9 Volt Battery & Coca Cola Titanium Anodizer
After blowing the circuit breaker and fusing a dimmer coil with a bridge rectifier at 130v DC, it was time to start small — one 9v battery at a time.
I’ve been wanting to anodize titanium and use the laser to create masks for the different colors. Translucent oxides form on titanium with heat or voltage. (I also tried lasering colors into niobium, which oxidizes similarly to titanium, but didn’t find the color band with the CO2 beam — just grey/black.) With both niobium and titanium, each volt corresponds to a thickness of oxide and refraction of a color. If you start at the highest voltage and work your way down to the lowest voltage for the colors you choose, theoretically, you can strip off the protective tape mask after each color is obtained and the thicker oxides (higher voltages) will be unaffected by lower voltage oxide layers. In essence, when anodizing with a tape mask, you are using a reductive method of printmaking like linoleum block printing, only the ink is an oxide layer.
How it works – DC voltage is applied to the surface of the titanium/niobium with a sponge clipped into an electrode. The ideal electrolyte to complete the circuit is phosphoric acid, so you wet the sponge with cola, or a solution of TSP, Cafiza, or Miracle-Gro. Two factors determine the oxide layer thickness: Voltage and time. If you vary the speed of your sponge with the electrolyte across the titanium, you’ll get a variety of colors due to incomplete oxidation at and below that voltage. It’s also possible to make a gradient by starting slowly and speeding up as you sponge across the metal.
The image above shows voltage swatches from 1v to 140v. (Most of the swatches haven’t been oxidized yet.) The little squares were cut with the laser into clear packing tape and peeled off for their specific voltage. The first yellow swatch was easy — one 9v battery. As the batteries were chained in series, the voltage was read (some were weaker) and the corresponding swatch was oxidized. 99v (12 batteries) is a beautiful green that I will definitely use again. The red at 18v is also noteworthy. When the new rectifier arrives, I’ll fill in the in-between voltages on the swatch sheet. It’s really liberating to be able to anodize without a $500+ commercial anodizer.
A little background on my motivation: I have a daily project (ringaday.com) that continually challenges my creativity and craftsmanship. NYC Resistor is the perfect environment to explore a variety of mediums, processes, and ideas. I’m partial to the laser. It puts the rapid in rapid prototyping. Join us for Craft Night one Thursday evening and come away with inspiration for your creative idea.
Is this only possible with titanium or can this process be used for aluminum as well?
aluminum also changes color when anodized. (ex: ipod mini casing)
I thought aluminum needed a die to be added to the mix. I wasn’t sure if this was a chemical reaction that only worked on titanium or if you could find a similar reaction for aluminum using this or another acid. I’ve looked into different processes and the steps for aluminum seem to be an acid bath followed by a submersion in the die compound at a specific temp. The whole process is sealed using boiling distilled water I believe.
It might be possible to mix the die with the acid solution and try to apply it at one time with a process similar to this. Voltage and time would probably not determine the color so you could get more consistent results.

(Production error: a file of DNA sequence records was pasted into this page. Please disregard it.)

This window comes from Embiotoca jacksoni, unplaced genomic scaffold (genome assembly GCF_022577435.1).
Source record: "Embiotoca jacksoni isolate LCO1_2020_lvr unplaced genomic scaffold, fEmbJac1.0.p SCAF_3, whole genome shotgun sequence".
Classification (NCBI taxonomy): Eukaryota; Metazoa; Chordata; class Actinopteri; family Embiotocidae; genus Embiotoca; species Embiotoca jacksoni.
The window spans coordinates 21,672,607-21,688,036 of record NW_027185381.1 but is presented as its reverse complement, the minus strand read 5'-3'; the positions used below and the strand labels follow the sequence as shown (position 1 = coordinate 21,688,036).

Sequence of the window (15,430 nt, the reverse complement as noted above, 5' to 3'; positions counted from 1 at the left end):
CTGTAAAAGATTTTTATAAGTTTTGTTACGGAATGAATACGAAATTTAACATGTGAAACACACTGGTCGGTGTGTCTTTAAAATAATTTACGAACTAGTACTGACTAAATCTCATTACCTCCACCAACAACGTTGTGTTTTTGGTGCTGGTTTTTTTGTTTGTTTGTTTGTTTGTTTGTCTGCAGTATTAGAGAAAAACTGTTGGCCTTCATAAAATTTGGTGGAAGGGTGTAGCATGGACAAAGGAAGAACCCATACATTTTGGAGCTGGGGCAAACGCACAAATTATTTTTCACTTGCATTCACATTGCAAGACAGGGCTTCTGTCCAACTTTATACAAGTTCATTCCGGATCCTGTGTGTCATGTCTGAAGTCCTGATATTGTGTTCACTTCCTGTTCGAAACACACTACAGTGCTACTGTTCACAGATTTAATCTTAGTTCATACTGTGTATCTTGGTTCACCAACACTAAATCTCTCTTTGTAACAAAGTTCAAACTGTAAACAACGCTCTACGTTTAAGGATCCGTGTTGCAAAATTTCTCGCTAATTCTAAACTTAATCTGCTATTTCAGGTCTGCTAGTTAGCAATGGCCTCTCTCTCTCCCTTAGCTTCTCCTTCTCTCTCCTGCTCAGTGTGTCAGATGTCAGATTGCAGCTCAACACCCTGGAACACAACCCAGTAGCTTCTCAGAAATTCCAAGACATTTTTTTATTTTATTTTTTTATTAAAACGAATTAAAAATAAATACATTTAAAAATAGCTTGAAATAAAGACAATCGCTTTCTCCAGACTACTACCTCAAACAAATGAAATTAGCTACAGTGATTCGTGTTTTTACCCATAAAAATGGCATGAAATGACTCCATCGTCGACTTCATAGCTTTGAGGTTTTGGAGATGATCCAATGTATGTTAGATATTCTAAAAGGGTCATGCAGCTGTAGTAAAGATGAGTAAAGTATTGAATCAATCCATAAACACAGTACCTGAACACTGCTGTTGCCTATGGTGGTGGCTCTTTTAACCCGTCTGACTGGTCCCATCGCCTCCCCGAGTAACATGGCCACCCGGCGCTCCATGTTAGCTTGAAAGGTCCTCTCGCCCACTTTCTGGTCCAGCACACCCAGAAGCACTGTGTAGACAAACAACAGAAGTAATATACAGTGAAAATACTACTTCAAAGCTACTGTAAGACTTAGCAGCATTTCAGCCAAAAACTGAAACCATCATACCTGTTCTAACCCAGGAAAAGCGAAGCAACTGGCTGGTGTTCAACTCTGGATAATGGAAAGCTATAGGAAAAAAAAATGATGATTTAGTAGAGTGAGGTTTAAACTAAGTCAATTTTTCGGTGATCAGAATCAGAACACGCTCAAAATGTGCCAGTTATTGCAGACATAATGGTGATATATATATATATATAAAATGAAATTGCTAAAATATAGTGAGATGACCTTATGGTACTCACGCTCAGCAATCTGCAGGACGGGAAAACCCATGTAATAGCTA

Wow! That’s awesome! In dumb-idea land, I wonder if you could coat the titanium with a thin paint-on mask, like a spray paint or silkscreen emulsion, then set up the anodizing bath inside the laser cutter, and then use the laser to very precisely burn off the mask while it’s in the bath, giving you very precise control on what gets anodized what color–basically letting you vector/raster colors onto your workpiece. I’ve never tried to use a lasercutter to cut or mark anything inside a liquid, though–this would only work if you could burn off the mask while it’s in the bath.
Either way, AWESOME project
I read your technique a little more closely and realized I didn’t understand the way you were using a sponge to hold the electrolyte. What if, with your sponge technique, you laid a thin sponge, or even just a piece of paper soaked in electrolyte, over your piece and apply a voltage to the paper. Then, use the laser to burn off the paper where you don’t want it anodize the metal, and adjust your voltage to set your color.
You’d have to start with low voltages and work your way up, so it has the limitation that your largest areas would have low voltage colors and your smallest areas would have high voltage colors. And, of course, you have to get voltage to all parts of your sponge, so you couldn’t have islands in your image. Everything shape in the image would have to be connected with a thin bridge, like in a stencil.
now I wish I had a laser
Little tip I think could work to access «in between» voltages: add a selector switch on which you solder a series of 12 diodes on top of the circuit of batteries. Each added diode would drop the end voltage by 0.7V, giving you a range of voltage in which you could choose.
So, per example, if you have 3 x 9V batteries, the total voltage is normally at 27V, By adding the selector, you could drop the voltage to 26.3V (one diode), 25.6V (two diodes), 24.9V (three diodes), and so on, down to 18.6V (twelve diodes = a drop of 8.4V). The next step down would be use two batteries without the diodes, so 18V.
*Not sure about the 1N4148. It came by default when I used https://www.circuitlab.com/editor/
If it works (I think it will), you will not have a dimmer per se, but something more flexible than just 9V steps.
If you don’t have a selector switch (with 12 or 13 positions!), you could just solder the diodes in series and use a jumper to switch between the diodes. Diodes are pretty cheap.